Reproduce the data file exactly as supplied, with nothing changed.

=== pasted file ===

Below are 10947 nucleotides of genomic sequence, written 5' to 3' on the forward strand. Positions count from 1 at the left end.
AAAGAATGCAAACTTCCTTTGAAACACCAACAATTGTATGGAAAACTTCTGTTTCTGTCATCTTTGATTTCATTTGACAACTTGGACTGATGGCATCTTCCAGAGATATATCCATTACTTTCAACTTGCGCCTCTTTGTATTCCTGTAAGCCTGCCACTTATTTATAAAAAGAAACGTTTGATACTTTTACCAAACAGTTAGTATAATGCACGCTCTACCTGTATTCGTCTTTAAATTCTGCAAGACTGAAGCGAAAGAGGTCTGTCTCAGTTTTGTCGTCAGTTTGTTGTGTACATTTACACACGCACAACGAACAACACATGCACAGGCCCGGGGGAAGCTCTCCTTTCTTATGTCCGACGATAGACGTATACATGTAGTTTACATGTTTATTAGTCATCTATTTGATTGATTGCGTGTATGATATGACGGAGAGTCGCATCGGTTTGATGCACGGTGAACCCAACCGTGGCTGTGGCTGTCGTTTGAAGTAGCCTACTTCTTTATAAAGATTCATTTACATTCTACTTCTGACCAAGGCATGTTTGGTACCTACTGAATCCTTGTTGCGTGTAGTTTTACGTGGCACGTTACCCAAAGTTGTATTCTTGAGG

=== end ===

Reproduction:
Below are 10947 nucleotides of genomic sequence, written 5' to 3' on the forward strand. Positions count from 1 at the left end.
AAAGAATGCAAACTTCCTTTGAAACACCAACAATTGTATGGAAAACTTCTGTTTCTGTCATCTTTGATTTCATTTGACAACTTGGACTGATGGCATCTTCCAGAGATATATCCATTACTTTCAACTTGCGCCTCTTTGTATTCCTGTAAGCCTGCCACTTATTTATAAAAAGAAACGTTTGATACTTTTACCAAACAGTTAGTATAATGCACGCTCTACCTGTATTCGTCTTTAAATTCTGCAAGACTGAAGCGAAAGAGGTCTGTCTCAGTTTTGTCGTCAGTTTGTTGTGTACATTTACACACGCACAACGAACAACACATGCACAGGCCCGGGGGAAGCTCTCCTTTCTTATGTCCGACGATAGACGTATACATGTAGTTTACATGTTTATTAGTCATCTATTTGATTGATTGCGTGTATGATATGACGGAGAGTCGCATCGGTTTGATGCACGGTGAACCCAACCGTGGCTGTGGCTGTCGTTTGAAGTAGCCTACTTCTTTATAAAGATTCATTTACATTCTACTTCTGACCAAGGCATGTTTGGTACCTACTGAATCCTTGTTGCGTGTAGTTTTACGTGGCACGTTACCCAAAGTTGTATTCTTGAGG